DUI in Tucson: Police Stops During the Holiday Season – Wide Right Turns
The Holiday Season is upon us and Tucson-area police are out with special force. They look for small, sometimes imperceptible, traffic “violations” to justify stops of motorists, often late at night.
But depending on why they claimed they stopped you, there may be a defense.
The United States Supreme Court has held that in every traffic stop case, and that means DUI driving cases, the police can’t stop you for no reason at all. Although the police have wide latitude, they have to prove that they stopped you for one of two types of valid reasons: either (1) probable cause that the person has committed a crime; or (2) an actual traffic violation See generally, Whren v. United States.
What that means, on the one hand, is you could be driving perfectly, like the little old lady from Pasadena, but the police have a reason to suspect that you or your car was involved with a crime. For example, a bar manager could tell a person to not drive from the bar, but the person leaves anyway, and the manager calls the police with a description of the car.
On the other hand, it might also be a situation where the police don’t really suspect you of any particular crime, but they want to stop you anyway. For example, they watch you leave a bar or follow you and wait for what they consider a “traffic violation,” however slight. Then they stop you.
But in those instances that the judge doesn’t believe there’s an actual traffic violation, or even reasonable suspicion of an actual traffic violation, and that’s the whole reason for the stop, the DUI case sometimes can be dismissed, completely.
The Arizona wide right turn statute, ARS § 28-751.1 is a good example of that.
It provides: “Both the approach for a right turn and a right turn shall be made as close as practicable to the right-hand curb or edge of the roadway.” See ARS §28-751.1
Notice that he statute itself doesn’t actually say which lane you should turn into. Rather it only says that you should make the turn “as near as practicable” to the right hand edge of the roadway. “As close as practicable.”
What about a person driving a full-size vehicle at an old intersection that is so tight, that it is very difficult to turn into the curb lane?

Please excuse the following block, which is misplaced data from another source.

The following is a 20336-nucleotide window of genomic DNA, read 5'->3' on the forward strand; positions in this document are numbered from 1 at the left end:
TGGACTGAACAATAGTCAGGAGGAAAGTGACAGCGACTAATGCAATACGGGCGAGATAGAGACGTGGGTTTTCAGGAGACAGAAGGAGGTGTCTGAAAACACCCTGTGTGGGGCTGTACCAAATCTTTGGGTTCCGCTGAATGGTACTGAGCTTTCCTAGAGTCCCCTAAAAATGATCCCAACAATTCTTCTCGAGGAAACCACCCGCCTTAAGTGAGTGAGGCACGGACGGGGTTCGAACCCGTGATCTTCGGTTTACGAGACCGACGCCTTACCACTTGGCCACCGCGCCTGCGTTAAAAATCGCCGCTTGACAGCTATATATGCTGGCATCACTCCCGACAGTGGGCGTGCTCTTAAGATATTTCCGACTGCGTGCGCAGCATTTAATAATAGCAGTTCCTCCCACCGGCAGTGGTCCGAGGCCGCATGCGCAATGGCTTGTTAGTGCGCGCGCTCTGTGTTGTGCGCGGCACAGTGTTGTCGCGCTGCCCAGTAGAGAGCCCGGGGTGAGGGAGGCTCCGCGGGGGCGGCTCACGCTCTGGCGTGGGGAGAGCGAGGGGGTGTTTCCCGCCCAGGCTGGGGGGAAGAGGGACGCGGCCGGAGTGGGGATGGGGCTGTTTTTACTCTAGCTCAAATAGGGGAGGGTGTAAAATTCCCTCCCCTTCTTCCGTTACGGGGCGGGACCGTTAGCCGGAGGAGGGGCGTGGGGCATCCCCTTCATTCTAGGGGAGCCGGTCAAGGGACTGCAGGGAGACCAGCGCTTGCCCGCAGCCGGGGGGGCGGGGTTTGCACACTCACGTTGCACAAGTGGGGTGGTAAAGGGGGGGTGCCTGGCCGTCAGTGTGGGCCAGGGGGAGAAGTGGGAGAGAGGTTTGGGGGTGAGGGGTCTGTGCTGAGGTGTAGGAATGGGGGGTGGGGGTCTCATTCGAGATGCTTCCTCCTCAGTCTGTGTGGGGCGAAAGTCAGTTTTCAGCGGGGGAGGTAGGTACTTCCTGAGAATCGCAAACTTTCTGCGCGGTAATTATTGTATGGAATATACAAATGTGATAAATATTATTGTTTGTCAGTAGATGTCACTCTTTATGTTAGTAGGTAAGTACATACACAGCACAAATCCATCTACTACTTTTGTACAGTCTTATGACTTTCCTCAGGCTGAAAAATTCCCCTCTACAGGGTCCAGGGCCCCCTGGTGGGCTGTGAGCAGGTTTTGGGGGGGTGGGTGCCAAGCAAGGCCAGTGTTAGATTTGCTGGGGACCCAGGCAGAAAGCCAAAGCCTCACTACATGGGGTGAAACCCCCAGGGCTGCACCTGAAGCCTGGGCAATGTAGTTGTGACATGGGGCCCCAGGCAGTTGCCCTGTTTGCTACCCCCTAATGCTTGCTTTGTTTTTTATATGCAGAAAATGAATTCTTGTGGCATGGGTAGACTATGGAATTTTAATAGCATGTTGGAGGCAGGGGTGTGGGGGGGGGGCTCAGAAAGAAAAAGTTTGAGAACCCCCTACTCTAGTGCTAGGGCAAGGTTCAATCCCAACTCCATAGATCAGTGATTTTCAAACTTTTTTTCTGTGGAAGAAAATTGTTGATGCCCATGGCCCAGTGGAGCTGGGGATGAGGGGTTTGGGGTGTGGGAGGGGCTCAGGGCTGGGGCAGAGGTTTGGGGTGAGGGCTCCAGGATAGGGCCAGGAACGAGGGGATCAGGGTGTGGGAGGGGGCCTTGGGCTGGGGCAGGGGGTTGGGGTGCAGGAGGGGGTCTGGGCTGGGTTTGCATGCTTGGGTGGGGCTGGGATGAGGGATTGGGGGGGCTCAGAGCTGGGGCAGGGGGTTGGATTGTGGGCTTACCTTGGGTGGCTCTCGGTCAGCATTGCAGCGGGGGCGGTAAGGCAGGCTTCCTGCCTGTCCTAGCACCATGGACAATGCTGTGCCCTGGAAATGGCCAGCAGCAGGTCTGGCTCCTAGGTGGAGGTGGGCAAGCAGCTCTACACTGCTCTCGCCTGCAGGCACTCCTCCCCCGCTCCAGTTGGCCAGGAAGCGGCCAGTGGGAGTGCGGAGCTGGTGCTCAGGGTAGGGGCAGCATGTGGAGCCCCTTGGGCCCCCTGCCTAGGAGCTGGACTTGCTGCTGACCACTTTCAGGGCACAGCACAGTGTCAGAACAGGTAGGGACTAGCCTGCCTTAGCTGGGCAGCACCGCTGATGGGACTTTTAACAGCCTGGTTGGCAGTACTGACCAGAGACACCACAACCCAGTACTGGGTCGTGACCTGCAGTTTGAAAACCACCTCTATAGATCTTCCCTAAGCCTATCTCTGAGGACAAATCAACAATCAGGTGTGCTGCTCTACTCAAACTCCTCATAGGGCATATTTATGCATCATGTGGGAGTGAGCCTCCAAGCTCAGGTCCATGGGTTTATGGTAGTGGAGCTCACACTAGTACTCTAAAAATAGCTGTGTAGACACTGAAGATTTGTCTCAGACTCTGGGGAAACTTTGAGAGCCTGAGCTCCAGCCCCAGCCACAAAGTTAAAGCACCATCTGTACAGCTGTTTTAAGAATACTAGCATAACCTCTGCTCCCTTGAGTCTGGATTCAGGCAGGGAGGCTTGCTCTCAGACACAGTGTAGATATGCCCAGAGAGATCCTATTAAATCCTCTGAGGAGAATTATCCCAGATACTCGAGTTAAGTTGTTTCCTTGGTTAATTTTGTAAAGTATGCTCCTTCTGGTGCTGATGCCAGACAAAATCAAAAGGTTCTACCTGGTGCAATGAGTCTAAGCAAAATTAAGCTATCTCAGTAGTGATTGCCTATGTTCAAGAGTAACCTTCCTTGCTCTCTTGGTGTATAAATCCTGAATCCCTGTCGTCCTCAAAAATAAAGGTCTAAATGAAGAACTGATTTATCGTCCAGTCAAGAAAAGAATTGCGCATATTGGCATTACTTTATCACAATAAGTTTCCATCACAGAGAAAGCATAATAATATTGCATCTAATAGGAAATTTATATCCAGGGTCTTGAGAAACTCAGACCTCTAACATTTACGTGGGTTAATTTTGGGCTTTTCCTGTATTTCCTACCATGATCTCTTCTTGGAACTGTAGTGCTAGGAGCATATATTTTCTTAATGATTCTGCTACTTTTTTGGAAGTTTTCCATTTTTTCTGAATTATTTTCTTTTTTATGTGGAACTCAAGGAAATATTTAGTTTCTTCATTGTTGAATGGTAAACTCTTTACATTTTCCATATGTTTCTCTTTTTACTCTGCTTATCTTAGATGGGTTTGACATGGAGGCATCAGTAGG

Some DUI officers like to interpret 28-751.1 to mean that if you don’t turn into the curb lane, you’re violating the law, almost no matter what. Even if its arguably not really practicable to turn into the curb lane based on roadway design. Even if most people make the turn into the second lane.
In fact, sometimes police wait at particular intersections, near bars and clubs, especially near downtown, and in a few other spots, where they know from experience that people tend to turn wide. The police sit there and wait for the next person to make a wide right turn, and then they stop them, as a pretext for a DUI investigation.
We have found, by doing on-the-ground research and traffic and design studies over many years, that some of these intersections are so old, from the 1930’s, and poorly designed, that something called the average turning radius is extremely tight.
A turning radius is the amount of sweep a particular vehicle needs to make a turn. For example, the turning radius of many modern intersections in Tucson is about 22 Feet. For almost all vehicles, large and small, the turn can be usually made into the curb lane without too much trouble, depending on vehicle size and speed.
At some intersections in Tucson, especially near downtown, the turning radius is half of that, sometimes as little as 12 feet. Those intersections tend to be the ones where people, with good reason, don’t turn into the curb lane—they turn into the second lane. And those are some of the ones that police wait at and observe.
As a result, over the years we have identified and produced studies for judges of several tight turn radius old intersections, the ones near where our clients get stopped.
As part of those studies, to help our clients, we have also made many videos of people turning at the very same intersections where they got stopped. In fact in one video we captured a police vehicle making the same wide turn that the police stop our clients for.
And judges sometimes agree after looking at those videos, that if the only reason for the stop was the supposed “wide right turn” violation under ARS 28-751.1, but that was at an intersection where it’s particularly difficult to make the turn into the curb lane, the whole case can be dismissed.
Surely, this doesn’t apply to all cases. But the wide turn statute is a favorite of some police officers, especially those engaged in DUI enforcement.
This blog will address what you can do to win a DUI case for parked cars and how to avoid, hopefully even getting charged.
The Supreme Court in a 9-0 opinion held that when a minor offense alone is involved, police officers can't enter the home without a warrant.
First, let’s figure out what kind of DUI it is. They’re usually misdemeanors unless there’s been an accident.
Today we’re going to talk about parked cars. Police sometimes approach you when you’ve legally parked a vehicle and are using it as a stationary shelter.
Today, we’re going to talk about four other types of questionable equipment violations that the police tend to rely on for thin DUI stops.
About Michael Harwin
Michael’s skill and experience have been recognized repeatedly. He holds an A-V 5/5 preeminent rating by Martindale Hubbell. He has been named one of the top lawyers in Arizona by Southwest Superlawyers, and one of the best lawyers in Tucson by Tucson Lifestyle Magazine. He also has been named one of the best lawyers in the United States by BestofUS.com , and given the highest rating possible by AVVO, 10/10 Superb. Amazon Books